Modeling the Political and Social Dynamics of Protracted Refugee Situations
Thematically, our projects look at the macro, meso, and micro-level causes and effects of protracted refugee situations. We are interested in understanding the international affairs that lock refugees in camps or along country borders, how NGOs contribute or exacerbate length of stay in refugee status, and how refugees themselves change through the process and experience of displacement. We are working on modeling the macro-level processes (international affairs) as well as micro-level processes (refugee identities) and the interconnection of NGOs working between the two using system dynamics and agent-based models. We’re hoping this leads to insights about possible alternative durable solutions to the three proposed/promoted by the UNHCR. Our ongoing projects are listed below.

Health Dynamics in Protracted Refugee Situations
This project looks at the effects of protracted refugee status on chronic health conditions. Refugees are provided food through international nongovernmental organizations that provide the bare minimum caloric intake for human survival, often at the cost of severe malnutrition and chronic diseases that result from nutritional deficiencies and idleness. Refugees in these situations often feel that some conditions—inability to digest corn or diabetes—are death sentences. This project will collect primary data in Greece and Rwanda among refugees and refugee stakeholders to develop models and simulations of health and health consequences in a protracted refugee context. These model(s) could be adapted to understand the dynamics and evolution of protraction in other areas of the world. The data collection and model-building effort would also be supplemented by a data visualization component that would allow one to virtually walk through a refugee camp and learn about the health consequences of life in protracted exile.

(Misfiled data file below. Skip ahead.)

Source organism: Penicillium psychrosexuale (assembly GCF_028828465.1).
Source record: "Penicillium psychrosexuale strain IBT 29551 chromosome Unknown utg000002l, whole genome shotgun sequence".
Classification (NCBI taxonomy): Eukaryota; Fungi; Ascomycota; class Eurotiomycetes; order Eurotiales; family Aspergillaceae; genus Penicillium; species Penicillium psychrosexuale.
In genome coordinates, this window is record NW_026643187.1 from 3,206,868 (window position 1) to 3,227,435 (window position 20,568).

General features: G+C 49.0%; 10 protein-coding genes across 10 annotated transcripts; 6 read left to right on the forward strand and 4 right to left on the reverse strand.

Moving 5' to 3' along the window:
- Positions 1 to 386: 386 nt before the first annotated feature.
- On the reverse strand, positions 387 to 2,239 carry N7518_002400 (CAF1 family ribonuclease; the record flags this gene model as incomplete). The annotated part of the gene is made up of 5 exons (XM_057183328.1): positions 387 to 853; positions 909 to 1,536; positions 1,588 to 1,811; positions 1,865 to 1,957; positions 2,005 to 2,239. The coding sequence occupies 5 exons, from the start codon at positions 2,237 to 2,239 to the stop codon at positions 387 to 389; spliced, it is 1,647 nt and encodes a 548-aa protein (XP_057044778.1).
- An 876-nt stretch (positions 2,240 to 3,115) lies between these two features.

Shifting Refugee Identities in Protracted Situations
This project uses agent-based modeling and extensive survey datato understand how refugees integrate with local communities, apply coping mechanisms during the integration process, and shift their identities and behaviors over time. Our first model-building session occurred in Lesvos, Greece in May 2017, the second in Kristiansand, Norway in August 2017. This ongoing project is focused on developing algorithms that speak to underlying challenges with integrating vast numbers of refugees into a host community for extended periods of time.

Citizen Initiatives & Pop-up NGOs in Humanitarian Crisis
In this project, we are collaborating with two Global Development experts from the University of Agder in Norway to try to model the way that nongovernmental organizations arise and adapt in contexts of immediate humanitarian crisis. This work is inspired by the varied typology of humanitarian actors that emerged in response to the European refugee crisis, specifically as it happened in Lesvos, Greece. The team met in Lesvos, Greece in May 2017 and Kristiansand, Norway in August 2017 to work toward a model that will help policymakers evaluate the responses to the refugee crisis in Lesvos. This work currently uses a system dynamics modeling approach to investigate the relationship between actors in the humanitarian response efforts.

Internal Displacement Predictions in the Democratic Republic of Congo
We are working on a pilot project with UNOCHA to try to develop an agent-based model that provides better predictive capabilities of internal displacement than traditional statistical models. The project is currently in its early phases, with a prototype model of North Kivu Province, DRC is in development.